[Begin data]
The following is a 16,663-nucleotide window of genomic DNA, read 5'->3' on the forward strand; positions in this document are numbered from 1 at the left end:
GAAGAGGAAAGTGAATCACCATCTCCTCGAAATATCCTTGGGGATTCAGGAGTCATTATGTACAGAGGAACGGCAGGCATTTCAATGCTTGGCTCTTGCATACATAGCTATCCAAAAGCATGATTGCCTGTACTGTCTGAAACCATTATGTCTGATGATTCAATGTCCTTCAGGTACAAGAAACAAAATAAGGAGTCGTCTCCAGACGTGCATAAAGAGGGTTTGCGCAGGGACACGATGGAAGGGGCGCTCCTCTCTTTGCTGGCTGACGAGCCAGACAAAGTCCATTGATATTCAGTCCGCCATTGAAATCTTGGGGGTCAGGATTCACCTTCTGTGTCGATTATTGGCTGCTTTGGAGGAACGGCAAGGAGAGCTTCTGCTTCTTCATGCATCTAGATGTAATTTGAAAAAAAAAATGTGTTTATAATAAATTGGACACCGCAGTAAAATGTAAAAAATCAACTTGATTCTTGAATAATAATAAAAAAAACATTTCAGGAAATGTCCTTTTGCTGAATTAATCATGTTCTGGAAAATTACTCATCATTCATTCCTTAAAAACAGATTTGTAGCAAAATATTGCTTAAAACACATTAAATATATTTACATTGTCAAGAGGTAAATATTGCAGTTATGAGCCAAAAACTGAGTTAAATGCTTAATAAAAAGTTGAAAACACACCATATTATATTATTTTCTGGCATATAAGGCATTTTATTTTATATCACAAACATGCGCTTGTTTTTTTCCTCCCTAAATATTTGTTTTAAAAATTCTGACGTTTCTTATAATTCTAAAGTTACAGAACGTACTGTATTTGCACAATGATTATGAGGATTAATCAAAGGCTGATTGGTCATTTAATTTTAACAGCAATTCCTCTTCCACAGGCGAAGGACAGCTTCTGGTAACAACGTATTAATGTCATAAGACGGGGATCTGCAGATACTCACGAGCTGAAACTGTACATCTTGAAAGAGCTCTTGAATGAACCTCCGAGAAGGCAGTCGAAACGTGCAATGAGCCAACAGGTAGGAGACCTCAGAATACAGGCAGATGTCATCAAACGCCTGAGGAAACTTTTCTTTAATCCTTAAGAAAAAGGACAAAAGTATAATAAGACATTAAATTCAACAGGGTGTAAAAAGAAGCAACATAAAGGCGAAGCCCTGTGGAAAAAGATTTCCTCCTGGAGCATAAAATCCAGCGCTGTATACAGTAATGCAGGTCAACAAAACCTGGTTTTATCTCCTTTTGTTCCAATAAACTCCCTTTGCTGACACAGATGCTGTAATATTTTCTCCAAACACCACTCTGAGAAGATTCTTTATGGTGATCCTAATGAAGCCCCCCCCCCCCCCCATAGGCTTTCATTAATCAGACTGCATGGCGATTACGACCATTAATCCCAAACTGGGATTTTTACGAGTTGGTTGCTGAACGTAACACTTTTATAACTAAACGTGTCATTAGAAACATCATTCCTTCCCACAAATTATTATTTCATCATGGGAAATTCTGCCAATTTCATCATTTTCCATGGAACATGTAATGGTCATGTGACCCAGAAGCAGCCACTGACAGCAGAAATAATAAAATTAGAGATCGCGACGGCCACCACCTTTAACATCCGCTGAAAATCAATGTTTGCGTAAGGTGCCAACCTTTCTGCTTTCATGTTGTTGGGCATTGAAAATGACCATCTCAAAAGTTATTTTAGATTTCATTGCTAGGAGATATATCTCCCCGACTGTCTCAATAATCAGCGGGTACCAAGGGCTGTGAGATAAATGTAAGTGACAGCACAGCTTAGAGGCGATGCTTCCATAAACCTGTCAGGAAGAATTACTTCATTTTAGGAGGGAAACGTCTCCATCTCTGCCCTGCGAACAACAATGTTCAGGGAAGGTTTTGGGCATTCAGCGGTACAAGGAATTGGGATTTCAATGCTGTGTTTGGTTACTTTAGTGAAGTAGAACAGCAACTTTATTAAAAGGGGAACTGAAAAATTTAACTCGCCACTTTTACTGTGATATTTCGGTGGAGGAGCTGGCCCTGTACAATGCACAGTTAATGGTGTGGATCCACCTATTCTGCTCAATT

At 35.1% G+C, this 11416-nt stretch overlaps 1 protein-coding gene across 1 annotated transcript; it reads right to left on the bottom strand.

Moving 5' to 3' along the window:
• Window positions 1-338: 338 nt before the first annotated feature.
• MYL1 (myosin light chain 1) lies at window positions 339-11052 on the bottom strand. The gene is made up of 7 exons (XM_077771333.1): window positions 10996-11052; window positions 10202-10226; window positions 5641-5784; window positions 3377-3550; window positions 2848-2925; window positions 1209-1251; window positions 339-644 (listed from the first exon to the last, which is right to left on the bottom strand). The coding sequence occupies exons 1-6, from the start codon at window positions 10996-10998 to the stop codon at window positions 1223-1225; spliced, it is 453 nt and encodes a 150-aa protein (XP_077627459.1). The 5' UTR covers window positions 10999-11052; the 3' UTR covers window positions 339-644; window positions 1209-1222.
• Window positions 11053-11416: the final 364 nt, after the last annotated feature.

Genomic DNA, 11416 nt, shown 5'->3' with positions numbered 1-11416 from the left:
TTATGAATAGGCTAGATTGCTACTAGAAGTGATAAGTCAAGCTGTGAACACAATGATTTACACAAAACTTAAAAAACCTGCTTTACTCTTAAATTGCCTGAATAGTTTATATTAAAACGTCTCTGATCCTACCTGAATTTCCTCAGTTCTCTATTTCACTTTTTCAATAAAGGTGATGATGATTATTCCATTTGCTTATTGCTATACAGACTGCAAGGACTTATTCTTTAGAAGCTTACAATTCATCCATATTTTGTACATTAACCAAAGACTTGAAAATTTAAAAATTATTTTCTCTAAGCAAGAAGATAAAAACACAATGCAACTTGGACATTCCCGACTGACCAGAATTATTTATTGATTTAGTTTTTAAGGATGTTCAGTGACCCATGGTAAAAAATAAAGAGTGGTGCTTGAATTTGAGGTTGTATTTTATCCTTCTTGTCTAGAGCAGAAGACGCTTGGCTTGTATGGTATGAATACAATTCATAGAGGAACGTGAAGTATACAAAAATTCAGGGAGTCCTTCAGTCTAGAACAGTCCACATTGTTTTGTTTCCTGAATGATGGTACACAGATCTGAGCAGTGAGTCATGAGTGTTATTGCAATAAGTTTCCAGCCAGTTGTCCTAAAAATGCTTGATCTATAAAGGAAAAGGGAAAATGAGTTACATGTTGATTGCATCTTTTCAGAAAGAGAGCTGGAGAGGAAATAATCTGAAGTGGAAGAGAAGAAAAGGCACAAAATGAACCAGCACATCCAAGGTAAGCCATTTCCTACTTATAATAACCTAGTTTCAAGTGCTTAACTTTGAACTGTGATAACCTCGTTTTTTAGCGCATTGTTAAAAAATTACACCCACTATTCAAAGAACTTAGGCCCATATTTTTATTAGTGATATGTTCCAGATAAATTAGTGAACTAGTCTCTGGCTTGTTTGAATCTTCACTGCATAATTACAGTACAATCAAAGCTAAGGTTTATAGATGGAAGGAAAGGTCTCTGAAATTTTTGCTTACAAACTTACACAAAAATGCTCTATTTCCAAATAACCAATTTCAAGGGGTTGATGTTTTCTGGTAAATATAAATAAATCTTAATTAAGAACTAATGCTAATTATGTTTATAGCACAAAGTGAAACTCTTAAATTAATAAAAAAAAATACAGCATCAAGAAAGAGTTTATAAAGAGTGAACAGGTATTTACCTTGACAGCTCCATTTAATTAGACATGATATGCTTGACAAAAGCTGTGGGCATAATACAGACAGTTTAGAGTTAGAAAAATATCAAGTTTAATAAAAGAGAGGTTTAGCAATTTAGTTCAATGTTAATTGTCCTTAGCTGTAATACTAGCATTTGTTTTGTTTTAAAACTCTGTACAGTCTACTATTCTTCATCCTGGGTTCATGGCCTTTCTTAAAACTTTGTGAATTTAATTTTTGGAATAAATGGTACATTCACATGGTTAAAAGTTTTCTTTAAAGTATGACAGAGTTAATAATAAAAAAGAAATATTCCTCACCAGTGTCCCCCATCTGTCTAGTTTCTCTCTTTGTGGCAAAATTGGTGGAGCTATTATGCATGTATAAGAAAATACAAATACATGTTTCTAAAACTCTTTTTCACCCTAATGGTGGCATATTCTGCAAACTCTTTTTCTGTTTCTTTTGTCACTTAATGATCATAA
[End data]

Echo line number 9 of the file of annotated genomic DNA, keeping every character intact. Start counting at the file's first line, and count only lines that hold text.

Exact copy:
TTATGAATAGGCTAGATTGCTACTAGAAGTGATAAGTCAAGCTGTGAACACAATGATTTACACAAAACTTAAAAAACCTGCTTTACTCTTAAATTGCCTGAATAGTTTATATTAAAACGTCTCTGATCCTACCTGAATTTCCTCAGTTCTCTATTTCACTTTTTCAATAAAGGTGATGATGATTATTCCATTTGCTTATTGCTATACAGACTGCAAGGACTTATTCTTTAGAAGCTTACAATTCATCCATATTTTGTACATTAACCAAAGACTTGAAAATTTAAAAATTATTTTCTCTAAGCAAGAAGATAAAAACACAATGCAACTTGGACATTCCCGACTGACCAGAATTATTTATTGATTTAGTTTTTAAGGATGTTCAGTGACCCATGGTAAAAAATAAAGAGTGGTGCTTGAATTTGAGGTTGTATTTTATCCTTCTTGTCTAGAGCAGAAGACGCTTGGCTTGTATGGTATGAATACAATTCATAGAGGAACGTGAAGTATACAAAAATTCAGGGAGTCCTTCAGTCTAGAACAGTCCACATTGTTTTGTTTCCTGAATGATGGTACACAGATCTGAGCAGTGAGTCATGAGTGTTATTGCAATAAGTTTCCAGCCAGTTGTCCTAAAAATGCTTGATCTATAAAGGAAAAGGGAAAATGAGTTACATGTTGATTGCATCTTTTCAGAAAGAGAGCTGGAGAGGAAATAATCTGAAGTGGAAGAGAAGAAAAGGCACAAAATGAACCAGCACATCCAAGGTAAGCCATTTCCTACTTATAATAACCTAGTTTCAAGTGCTTAACTTTGAACTGTGATAACCTCGTTTTTTAGCGCATTGTTAAAAAATTACACCCACTATTCAAAGAACTTAGGCCCATATTTTTATTAGTGATATGTTCCAGATAAATTAGTGAACTAGTCTCTGGCTTGTTTGAATCTTCACTGCATAATTACAGTACAATCAAAGCTAAGGTTTATAGATGGAAGGAAAGGTCTCTGAAATTTTTGCTTACAAACTTACACAAAAATGCTCTATTTCCAAATAACCAATTTCAAGGGGTTGATGTTTTCTGGTAAATATAAATAAATCTTAATTAAGAACTAATGCTAATTATGTTTATAGCACAAAGTGAAACTCTTAAATTAATAAAAAAAAATACAGCATCAAGAAAGAGTTTATAAAGAGTGAACAGGTATTTACCTTGACAGCTCCATTTAATTAGACATGATATGCTTGACAAAAGCTGTGGGCATAATACAGACAGTTTAGAGTTAGAAAAATATCAAGTTTAATAAAAGAGAGGTTTAGCAATTTAGTTCAATGTTAATTGTCCTTAGCTGTAATACTAGCATTTGTTTTGTTTTAAAACTCTGTACAGTCTACTATTCTTCATCCTGGGTTCATGGCCTTTCTTAAAACTTTGTGAATTTAATTTTTGGAATAAATGGTACATTCACATGGTTAAAAGTTTTCTTTAAAGTATGACAGAGTTAATAATAAAAAAGAAATATTCCTCACCAGTGTCCCCCATCTGTCTAGTTTCTCTCTTTGTGGCAAAATTGGTGGAGCTATTATGCATGTATAAGAAAATACAAATACATGTTTCTAAAACTCTTTTTCACCCTAATGGTGGCATATTCTGCAAACTCTTTTTCTGTTTCTTTTGTCACTTAATGATCATAA